• Frog Kiss, book and lyrics by Charles Leipart, music by Eric Schorr. "An adult twist on the classic fairy tale of the Princess and the Frog. The princess must marry, but no suitor suits her. However, she finds the 'yang' to her 'yin' in a talking frog. Although they try the age-old method of turning him into a prince with a kiss, it doesn't work and the zany kingdom unites as they try to free the prince of his affliction."
  • Maccabeat, music by Harvey Shield, lyrics by Richard Jarboe and Chayim Ben Za'ayev, book by Ben Za'ayev, from a story by M. Edelman based on portions of the 1st Book of Maccabees (Apocrypha). "A pop rock musical take on the Biblical story of Chanukah, the Jewish Festival of Lights. Judah Maccabee and his brothers sing doo wop, chase girls and try to remain true to their faith and traditions in a world where it's cool to be Greek. When Judah and the lovely Allura, a 'heathen,' fall for each other, two very different cultures are forced to confront — and learn from — one another. With Allura's help, Judah and his brothers outwit the bad guys and strike the blow against tyranny that made the Chanukah celebration possible. It may not have happened quite this way, but hey — you never know."
  • Route 66, book by Jerold Goldstein & William Squier, music by Fred Stark, lyrics by William Squier. "Liz Mitchell is a big-city journalist, a career woman in need of a jumpstart. Drew Garrett is a bohemian photographer who lives life as it comes. They are both assigned to work on a photo essay on historic Route 66 — a journey that takes them through the heart of America where they learn important lessons about life in America, local color, and eventually themselves."
  • Thorstein Veblen's Theory of the Leisure Class, book and lyrics by Charles Leipart, music by Richard B. Evans. "It's New York City, 1900, and out-of-work economics professor Thorstein Veblen takes his 'Theory of the Leisure Class' to the Fifth Avenue Vaudeville Theatre stage. He announces that to facilitate the promotion and sale of his recently published economic treatise, he has engaged several unemployed actors to present a musical demonstration of his socio-economic theory. He introduces the heroine of his story, Ellen Potts, a soon-to-be-heiress, with an overdeveloped social conscience. Veblen's demonstration takes Ellen through courtship, marriage, and the pursuit of her dream of social justice for the poor of New York — and ultimately into conflict with Veblen's vision of a Conspicuously Consuming and Status Driven American Society."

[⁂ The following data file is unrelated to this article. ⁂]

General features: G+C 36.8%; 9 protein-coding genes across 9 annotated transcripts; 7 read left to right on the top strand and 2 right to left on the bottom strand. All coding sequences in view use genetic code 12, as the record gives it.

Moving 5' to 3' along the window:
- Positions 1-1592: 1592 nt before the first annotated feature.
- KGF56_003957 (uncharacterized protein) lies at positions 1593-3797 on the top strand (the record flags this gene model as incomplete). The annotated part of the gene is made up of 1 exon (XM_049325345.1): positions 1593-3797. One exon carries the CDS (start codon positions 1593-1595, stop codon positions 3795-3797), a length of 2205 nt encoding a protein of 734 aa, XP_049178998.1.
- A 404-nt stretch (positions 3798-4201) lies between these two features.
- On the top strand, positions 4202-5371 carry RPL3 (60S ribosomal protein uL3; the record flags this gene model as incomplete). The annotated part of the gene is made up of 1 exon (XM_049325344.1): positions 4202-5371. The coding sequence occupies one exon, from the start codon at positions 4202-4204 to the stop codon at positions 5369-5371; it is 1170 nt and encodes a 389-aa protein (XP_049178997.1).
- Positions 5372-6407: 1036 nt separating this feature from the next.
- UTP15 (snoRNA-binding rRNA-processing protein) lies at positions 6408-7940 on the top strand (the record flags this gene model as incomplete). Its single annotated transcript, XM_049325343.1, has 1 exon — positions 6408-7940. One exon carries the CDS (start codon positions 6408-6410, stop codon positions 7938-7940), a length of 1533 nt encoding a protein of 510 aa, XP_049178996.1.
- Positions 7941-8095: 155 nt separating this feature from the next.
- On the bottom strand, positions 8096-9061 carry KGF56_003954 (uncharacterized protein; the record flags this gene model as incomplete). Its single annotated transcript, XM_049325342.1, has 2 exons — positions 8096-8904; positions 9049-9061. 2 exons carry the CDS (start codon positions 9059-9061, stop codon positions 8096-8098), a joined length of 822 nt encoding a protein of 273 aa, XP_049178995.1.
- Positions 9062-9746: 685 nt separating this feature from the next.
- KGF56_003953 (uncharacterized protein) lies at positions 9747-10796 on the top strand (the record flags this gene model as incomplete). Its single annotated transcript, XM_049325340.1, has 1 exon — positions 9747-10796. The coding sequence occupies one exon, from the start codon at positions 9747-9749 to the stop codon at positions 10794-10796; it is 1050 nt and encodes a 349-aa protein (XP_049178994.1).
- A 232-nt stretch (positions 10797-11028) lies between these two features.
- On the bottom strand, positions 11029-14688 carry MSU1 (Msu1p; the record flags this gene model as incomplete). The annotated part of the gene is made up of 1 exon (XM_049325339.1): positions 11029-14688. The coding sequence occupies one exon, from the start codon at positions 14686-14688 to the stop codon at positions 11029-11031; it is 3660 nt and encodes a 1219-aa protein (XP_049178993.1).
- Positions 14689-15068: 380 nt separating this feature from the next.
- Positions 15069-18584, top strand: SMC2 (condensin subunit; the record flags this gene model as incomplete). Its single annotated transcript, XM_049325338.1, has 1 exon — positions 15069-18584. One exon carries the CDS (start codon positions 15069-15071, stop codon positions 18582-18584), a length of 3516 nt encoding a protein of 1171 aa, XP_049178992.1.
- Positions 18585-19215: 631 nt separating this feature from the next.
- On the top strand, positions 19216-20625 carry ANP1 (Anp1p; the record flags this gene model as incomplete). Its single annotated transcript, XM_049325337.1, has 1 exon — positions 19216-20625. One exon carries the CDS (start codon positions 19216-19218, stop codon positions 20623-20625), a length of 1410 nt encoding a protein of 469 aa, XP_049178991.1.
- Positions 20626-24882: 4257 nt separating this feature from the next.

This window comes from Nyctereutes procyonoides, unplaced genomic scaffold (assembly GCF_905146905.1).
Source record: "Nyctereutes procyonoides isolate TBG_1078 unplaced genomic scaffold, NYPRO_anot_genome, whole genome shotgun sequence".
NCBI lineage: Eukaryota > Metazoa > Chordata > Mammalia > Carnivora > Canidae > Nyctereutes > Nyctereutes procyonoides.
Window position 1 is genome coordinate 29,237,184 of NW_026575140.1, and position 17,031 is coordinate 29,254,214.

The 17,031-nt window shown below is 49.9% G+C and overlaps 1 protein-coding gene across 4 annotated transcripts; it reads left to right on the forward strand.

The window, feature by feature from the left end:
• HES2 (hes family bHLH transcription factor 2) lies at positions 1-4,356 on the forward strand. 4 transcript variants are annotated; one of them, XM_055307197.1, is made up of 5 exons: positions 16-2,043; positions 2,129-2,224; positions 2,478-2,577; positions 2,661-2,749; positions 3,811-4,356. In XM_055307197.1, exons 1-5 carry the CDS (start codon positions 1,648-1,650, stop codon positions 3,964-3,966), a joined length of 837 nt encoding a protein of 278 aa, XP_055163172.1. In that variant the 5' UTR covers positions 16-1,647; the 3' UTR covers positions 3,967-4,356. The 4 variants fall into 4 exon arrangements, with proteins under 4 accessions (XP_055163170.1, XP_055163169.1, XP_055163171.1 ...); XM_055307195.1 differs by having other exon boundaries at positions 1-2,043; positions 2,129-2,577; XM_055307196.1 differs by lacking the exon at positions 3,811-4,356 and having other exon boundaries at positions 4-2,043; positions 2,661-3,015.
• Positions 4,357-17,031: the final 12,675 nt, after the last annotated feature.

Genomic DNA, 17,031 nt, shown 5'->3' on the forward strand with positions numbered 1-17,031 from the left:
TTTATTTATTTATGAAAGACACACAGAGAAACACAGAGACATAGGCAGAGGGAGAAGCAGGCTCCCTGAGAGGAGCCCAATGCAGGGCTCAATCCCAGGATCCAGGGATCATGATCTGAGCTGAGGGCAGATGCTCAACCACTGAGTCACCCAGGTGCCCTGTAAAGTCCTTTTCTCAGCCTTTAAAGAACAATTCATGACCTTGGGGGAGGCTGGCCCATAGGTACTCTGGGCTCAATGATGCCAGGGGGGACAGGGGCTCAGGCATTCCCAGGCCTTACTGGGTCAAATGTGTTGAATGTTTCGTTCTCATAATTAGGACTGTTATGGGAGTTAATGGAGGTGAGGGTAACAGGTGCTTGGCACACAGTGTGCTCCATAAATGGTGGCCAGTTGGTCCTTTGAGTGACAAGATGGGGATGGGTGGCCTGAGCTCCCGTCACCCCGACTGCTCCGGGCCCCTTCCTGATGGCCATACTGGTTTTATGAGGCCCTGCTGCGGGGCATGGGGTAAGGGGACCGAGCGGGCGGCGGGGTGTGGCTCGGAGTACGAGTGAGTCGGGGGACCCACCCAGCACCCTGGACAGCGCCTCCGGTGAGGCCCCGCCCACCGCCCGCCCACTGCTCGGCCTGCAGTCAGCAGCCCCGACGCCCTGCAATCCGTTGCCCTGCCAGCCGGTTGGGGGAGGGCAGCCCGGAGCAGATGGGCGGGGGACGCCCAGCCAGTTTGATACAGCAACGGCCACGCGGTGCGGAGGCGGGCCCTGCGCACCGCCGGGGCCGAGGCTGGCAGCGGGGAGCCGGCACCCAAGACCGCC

• Too Good To Be True, lyrics and book by Amy Coady, music and book by Gerald Stockstill. Initiated and developed in The BMI Lehman Engel Musical Theatre Workshop, it's "loosely based on the life of Elmyr de Hory, one of the most notorious art forgers of the 20th century." The musical "pieces together facts and fables of the infamous imposter by those who knew him — or thought they did. The musical chronicles the adventures of Elmyr and his partner in crime, the actress Helka Rosika, from the time they meet as starving artists through their nefarious rise to fame and fortune. Along the way, philosophical questions about the meaning of art, truth, and talent are revealed." Chris McCoy is artistic director of Kansas City Crossroads Musical Theater Festival. He has worked for Theater League, Inc. for two years as both presentation manager and manager of education and community programs.

    Artistic Teams for the festival include director Linda Ade Brand and musical director Andy Anderson, director Amy Coady and musical director Molly Jessup, director Steven Eubank and musical director Chris Leavy, and director Ernest Williams and musical director Anthony Bernal.

    For more information about projects and programming of work in Theater League markets (including Kansas City), visit www.theaterleague.com.